Begging for an omoplata


Japan has a concept called Shu-Ha-Ri. You can find it not just in martial arts, but in almost any traditional Japanese art.
The first stage is “Shu” which means “to preserve”. At this level, the student is expected to copy exactly what is presented until it becomes habit.
Then is the “Ha” stage, which means “to break”. Now the student starts to take apart and examine the material. With a strong base behind him, he has good examples of how things should be, and he has room to mess with things and determine the reasoning and principles behind them.
The final stage of “Ri” means “to separate”. At this point, the seeker is expected to take the core principles and make new expressions of them different from what he has been shown. –Campfire Tales From Hell

Yard work in the morning.

Thursday no-gi in Bellevue.

The Revolution is in two weeks, so we are doing a lot of positional training and king of the hill.

I find KOTH in no-gi to be particularly frustrating, as my usual lag behind the curve is more noticable then ever here. When it’s a “pass vs sweep”, “sub vs escape” type exercise, there’s very little room to recover from and compensate for the inevitable “I’m just going to hoist you over and place you where I want you because you’re so tiny” maneuvers.

One roll with Ron, whom I have not worked with in a very very long time. Unfortunately it has not been long enough for *HIM* to forget that I like to snatch guillotines from standing, and he was able to defend successfully. We both caught ourselves sticking feet in one another’s armpits begging to be footlocked. A persistant bad habit still needing more work.

Carlos pointed out another bad habit that many of us were doing… I’m not sure if I am doing it, but I need to pay attention and make sure I’m not… placing a hand on the mat beside opponent’s opposite hip while passing guard, before getting fully past the legs. This is begging for an omoplata. You need to place the hand on the hip. It is entirely likely that I am committing this sin, as I tend to drape myself very low over the opponent while passing guard, and I don’t like to brace on the opponent’s body because I’m scared of getting swept.

Move your heaps!


All valuable training happens outside the comfort zone. Physically, mentally, emotionally you have to push the envelope. It’s gotta hurt. -Rory Miller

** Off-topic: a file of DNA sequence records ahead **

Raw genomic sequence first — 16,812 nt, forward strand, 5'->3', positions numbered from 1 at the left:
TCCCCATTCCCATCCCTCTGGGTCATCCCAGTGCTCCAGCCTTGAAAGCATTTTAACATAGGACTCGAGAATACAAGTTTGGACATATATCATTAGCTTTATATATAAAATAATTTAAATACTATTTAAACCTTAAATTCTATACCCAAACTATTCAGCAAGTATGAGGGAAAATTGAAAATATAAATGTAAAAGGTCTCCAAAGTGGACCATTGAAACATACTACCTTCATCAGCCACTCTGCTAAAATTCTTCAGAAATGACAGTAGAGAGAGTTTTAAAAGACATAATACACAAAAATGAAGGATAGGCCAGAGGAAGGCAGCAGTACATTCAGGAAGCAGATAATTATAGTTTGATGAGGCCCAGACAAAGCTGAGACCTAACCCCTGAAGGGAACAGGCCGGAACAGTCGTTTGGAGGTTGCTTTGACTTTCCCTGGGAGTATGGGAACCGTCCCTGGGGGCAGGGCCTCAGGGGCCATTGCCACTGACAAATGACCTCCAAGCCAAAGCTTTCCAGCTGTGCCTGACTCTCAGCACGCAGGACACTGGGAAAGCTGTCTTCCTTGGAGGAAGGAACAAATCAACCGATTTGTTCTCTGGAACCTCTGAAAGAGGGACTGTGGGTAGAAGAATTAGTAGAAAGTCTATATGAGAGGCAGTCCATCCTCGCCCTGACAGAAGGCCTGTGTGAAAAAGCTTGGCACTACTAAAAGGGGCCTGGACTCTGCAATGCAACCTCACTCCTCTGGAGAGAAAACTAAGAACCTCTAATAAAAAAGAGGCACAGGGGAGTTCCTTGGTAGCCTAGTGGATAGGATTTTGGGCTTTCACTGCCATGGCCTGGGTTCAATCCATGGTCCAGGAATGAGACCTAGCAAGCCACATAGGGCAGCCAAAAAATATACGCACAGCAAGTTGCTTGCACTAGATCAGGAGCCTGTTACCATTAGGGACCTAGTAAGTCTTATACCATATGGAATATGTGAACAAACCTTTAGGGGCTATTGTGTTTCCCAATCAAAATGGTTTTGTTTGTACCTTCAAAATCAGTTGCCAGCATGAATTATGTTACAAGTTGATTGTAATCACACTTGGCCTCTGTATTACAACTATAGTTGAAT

Friday evening BJJ in Bellevue.

Warmup roll with white belt Shawn. He tapped me many times. I could feel the “I suck” tape starting up in my head, and I switched it off. Shawn is really good. He was also using some strength when his technique started to fail him (which it didn’t often…. as I said, he’s good).

Dreels. Armbars from guard. (“Move your heaps!”) Triangles from guard. Omoplatas. Armbar to omoplata to triangle.


Shawn- more getting tooled. It’s a good thing.


Kitsune: “Don’t kill me. I’m old.”
Paul: “Don’t kill *ME*. I’m old.”
Kitsune: “Geez, you look young enough to be my son.”

He played purely defensive, and I spent the entire time trying to get a choke or armbar. Finally- near the end- I managed to isolate an arm and clasp it against my midline. Then we spent a while rolling and thrashing around while I tried to get an elbow lock. When I felt the elbow slipping out, I tried a wrist lock, which failed also. Gotta admire his defense.

Black belt Sean. I was exhausted and I didn’t feel like I mounted a decent fight at all, but he commented “Very technical.”

Somebody bled on my French vanilla gi, gol-dernit.

Professor Herbert is going back to Brazil. I am very bummed.

Georgette is in Edmonds. I am going to try to go over to Edmonds and train with her next Friday.



’Feeling’ other people’s intentions when there is no time to comprehend is not a special talent reserved for enlightened masters. Only a bad relationship with our perceptions and a poor regard for our intuition can take this fundamental weapon away from us. Centuries of strict rationalism and skeptical philosophies have contributed to undermine our natural sensitivity. -Daniele Bolelli, On The Warrior’s Path

Evening class in Kirkland, under Dave.

Opponent standing, you on your back with feet on hips. Opponent pushes your leg to the side and steps to the side, you cross far leg over top and replace the open guard. Over and over.

From closed guard: spider guard to triangle to armbar to omoplata to triangle.